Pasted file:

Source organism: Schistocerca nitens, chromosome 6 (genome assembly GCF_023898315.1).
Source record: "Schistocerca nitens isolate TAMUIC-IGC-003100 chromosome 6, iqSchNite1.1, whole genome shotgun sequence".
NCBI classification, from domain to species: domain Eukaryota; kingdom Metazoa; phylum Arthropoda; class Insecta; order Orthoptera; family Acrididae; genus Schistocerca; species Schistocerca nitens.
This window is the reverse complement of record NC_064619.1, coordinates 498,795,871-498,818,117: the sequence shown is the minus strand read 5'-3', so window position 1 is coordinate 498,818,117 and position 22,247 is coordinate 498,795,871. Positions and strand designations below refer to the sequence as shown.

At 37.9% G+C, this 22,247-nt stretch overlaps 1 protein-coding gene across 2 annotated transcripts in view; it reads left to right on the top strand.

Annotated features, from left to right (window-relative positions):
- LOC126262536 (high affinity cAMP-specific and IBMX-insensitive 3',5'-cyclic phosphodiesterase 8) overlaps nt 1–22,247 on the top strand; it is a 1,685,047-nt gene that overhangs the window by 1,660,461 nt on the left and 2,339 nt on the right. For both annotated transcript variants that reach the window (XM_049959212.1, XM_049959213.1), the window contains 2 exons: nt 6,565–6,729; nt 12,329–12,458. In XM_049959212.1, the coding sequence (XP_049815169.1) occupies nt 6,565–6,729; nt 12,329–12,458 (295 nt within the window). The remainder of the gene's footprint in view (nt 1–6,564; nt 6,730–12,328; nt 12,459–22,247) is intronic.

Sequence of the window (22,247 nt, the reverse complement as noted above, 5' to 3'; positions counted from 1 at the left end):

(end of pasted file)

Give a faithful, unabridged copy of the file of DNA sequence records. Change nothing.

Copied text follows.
Source organism: Schistocerca nitens, chromosome 6 (genome assembly GCF_023898315.1).
Source record: "Schistocerca nitens isolate TAMUIC-IGC-003100 chromosome 6, iqSchNite1.1, whole genome shotgun sequence".
NCBI classification, from domain to species: domain Eukaryota; kingdom Metazoa; phylum Arthropoda; class Insecta; order Orthoptera; family Acrididae; genus Schistocerca; species Schistocerca nitens.
This window is the reverse complement of record NC_064619.1, coordinates 498,795,871-498,818,117: the sequence shown is the minus strand read 5'-3', so window position 1 is coordinate 498,818,117 and position 22,247 is coordinate 498,795,871. Positions and strand designations below refer to the sequence as shown.

At 37.9% G+C, this 22,247-nt stretch overlaps 1 protein-coding gene across 2 annotated transcripts in view; it reads left to right on the top strand.

Annotated features, from left to right (window-relative positions):
- LOC126262536 (high affinity cAMP-specific and IBMX-insensitive 3',5'-cyclic phosphodiesterase 8) overlaps nt 1–22,247 on the top strand; it is a 1,685,047-nt gene that overhangs the window by 1,660,461 nt on the left and 2,339 nt on the right. For both annotated transcript variants that reach the window (XM_049959212.1, XM_049959213.1), the window contains 2 exons: nt 6,565–6,729; nt 12,329–12,458. In XM_049959212.1, the coding sequence (XP_049815169.1) occupies nt 6,565–6,729; nt 12,329–12,458 (295 nt within the window). The remainder of the gene's footprint in view (nt 1–6,564; nt 6,730–12,328; nt 12,459–22,247) is intronic.

Sequence of the window (22,247 nt, the reverse complement as noted above, 5' to 3'; positions counted from 1 at the left end):